Budgets are fine things.
They can help set goals, limitations and create healthy habits.
Whenever I’m due for a relatively big change in my life — new income, new priorities, new costs or the like — I play with a wonderfully useful Budget Calculator from CNBC.
Suppose, you pulled in roughly $2,800 a month from independent contractor work — $700 weekly of income that doesn’t have taxes taken out from an employer and works out to be $36,400, a small fortune for some. A good rule of thumb is to put aside 30 percent of monthly income for taxes, so you don’t get yourself caught when paying quarterly or annual taxes.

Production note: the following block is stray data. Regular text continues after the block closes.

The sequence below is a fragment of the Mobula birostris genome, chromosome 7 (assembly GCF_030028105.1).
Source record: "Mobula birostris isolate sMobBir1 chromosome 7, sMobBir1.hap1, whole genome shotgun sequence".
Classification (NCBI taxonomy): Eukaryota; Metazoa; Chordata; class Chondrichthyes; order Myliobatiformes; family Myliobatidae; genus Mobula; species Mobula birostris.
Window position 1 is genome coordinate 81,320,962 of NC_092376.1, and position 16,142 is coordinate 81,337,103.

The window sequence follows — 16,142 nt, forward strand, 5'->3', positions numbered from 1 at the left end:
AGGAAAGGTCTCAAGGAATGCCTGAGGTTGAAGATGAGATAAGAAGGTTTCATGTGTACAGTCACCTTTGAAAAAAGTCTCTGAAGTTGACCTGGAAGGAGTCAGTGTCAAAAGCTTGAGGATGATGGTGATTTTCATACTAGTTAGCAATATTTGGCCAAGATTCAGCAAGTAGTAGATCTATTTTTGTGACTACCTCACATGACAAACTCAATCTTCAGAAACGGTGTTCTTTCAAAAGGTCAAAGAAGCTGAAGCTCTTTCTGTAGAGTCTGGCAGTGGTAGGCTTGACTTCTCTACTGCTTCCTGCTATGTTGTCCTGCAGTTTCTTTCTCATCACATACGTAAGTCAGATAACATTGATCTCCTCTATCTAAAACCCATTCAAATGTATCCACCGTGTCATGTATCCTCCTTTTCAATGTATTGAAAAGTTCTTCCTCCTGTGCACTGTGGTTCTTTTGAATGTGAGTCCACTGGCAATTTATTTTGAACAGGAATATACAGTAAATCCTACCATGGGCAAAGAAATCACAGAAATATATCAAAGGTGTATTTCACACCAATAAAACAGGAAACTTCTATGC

$2,800 minus $840 (the 30 percent reserved for taxes) equals $1,960.
Now how do you break that down, according to the CNBC suggestions? See the graph and details below. (Above is the total for making $44,200, or $850 pre-tax weekly)
- Housing (30 percent) — $588 monthly for mortgage, taxes and insurance
- Transportation (18 percent) — $352 monthly for mass transit, bicycle repair and car gas and maintenance
- Debt (10 percent) — $196 monthly for student loans and credit card payment
- Food (14 percent) — $274 monthly for groceries, lunches and dinners out
- Household (7 percent)— $137 monthly for utilities, phone and cable bills
- Savings (10 percent) — $196 monthly for bank account liquidity and retirement fund
- Everything Else (11 percent) — $215 monthly for clothing, charity and other miscellaneous items.
Of course, this is just the take from one person, and there are certainly others that are even more involved.